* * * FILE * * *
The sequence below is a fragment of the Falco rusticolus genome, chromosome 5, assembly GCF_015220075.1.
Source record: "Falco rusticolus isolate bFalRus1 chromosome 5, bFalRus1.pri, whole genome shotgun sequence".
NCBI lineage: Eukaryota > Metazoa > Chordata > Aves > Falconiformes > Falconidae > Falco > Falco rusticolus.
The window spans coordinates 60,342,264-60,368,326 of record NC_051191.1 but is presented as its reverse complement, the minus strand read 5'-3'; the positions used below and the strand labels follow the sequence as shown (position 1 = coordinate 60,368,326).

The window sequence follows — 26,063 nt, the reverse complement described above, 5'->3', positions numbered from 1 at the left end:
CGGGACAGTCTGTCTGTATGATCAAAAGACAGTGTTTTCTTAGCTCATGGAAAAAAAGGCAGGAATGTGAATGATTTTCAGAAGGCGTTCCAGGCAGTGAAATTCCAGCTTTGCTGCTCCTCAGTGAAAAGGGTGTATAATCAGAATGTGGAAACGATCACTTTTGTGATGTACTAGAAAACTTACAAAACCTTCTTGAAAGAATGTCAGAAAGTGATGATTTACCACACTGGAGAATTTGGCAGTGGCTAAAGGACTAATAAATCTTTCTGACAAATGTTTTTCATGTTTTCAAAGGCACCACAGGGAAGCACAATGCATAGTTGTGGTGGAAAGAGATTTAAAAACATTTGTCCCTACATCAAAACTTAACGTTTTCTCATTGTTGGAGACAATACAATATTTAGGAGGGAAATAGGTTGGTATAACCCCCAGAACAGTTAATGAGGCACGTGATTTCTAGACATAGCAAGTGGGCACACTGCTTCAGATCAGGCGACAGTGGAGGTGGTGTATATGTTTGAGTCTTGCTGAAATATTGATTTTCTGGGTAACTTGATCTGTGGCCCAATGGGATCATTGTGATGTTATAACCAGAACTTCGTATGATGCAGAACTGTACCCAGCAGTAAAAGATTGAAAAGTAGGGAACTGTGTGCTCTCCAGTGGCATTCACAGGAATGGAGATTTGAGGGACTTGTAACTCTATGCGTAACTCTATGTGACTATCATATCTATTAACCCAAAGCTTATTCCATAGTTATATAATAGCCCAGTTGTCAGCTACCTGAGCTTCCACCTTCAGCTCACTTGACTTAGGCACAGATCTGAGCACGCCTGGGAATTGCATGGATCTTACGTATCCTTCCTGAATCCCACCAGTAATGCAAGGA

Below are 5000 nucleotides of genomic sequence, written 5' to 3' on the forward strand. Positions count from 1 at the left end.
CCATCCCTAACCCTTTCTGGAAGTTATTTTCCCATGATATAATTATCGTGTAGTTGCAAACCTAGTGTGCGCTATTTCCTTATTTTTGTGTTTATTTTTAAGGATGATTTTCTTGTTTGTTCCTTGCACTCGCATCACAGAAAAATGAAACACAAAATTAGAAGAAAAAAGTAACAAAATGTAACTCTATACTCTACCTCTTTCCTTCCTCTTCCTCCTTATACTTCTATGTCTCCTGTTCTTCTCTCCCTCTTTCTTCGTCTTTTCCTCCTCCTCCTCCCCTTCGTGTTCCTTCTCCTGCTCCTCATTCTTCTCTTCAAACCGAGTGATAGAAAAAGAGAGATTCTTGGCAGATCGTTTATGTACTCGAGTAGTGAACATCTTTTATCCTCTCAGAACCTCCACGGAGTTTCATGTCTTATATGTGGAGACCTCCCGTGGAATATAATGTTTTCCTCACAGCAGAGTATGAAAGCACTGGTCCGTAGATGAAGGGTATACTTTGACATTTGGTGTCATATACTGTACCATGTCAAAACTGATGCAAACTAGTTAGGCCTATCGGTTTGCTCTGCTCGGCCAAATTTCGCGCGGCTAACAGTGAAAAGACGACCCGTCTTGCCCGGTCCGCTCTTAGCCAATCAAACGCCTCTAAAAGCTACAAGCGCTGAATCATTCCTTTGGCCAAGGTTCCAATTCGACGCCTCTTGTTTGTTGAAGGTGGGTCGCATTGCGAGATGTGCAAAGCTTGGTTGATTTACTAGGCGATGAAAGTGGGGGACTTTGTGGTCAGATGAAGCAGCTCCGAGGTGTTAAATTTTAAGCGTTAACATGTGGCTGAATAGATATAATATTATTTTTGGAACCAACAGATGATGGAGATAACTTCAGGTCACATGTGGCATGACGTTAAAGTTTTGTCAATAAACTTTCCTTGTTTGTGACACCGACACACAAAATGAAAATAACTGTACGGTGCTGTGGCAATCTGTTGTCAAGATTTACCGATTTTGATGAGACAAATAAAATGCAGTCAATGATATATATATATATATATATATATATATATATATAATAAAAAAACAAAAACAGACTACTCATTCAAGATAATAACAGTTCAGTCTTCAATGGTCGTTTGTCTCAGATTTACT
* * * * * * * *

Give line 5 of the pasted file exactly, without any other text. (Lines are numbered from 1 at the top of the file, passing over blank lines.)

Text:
The window sequence follows — 26,063 nt, the reverse complement described above, 5'->3', positions numbered from 1 at the left end: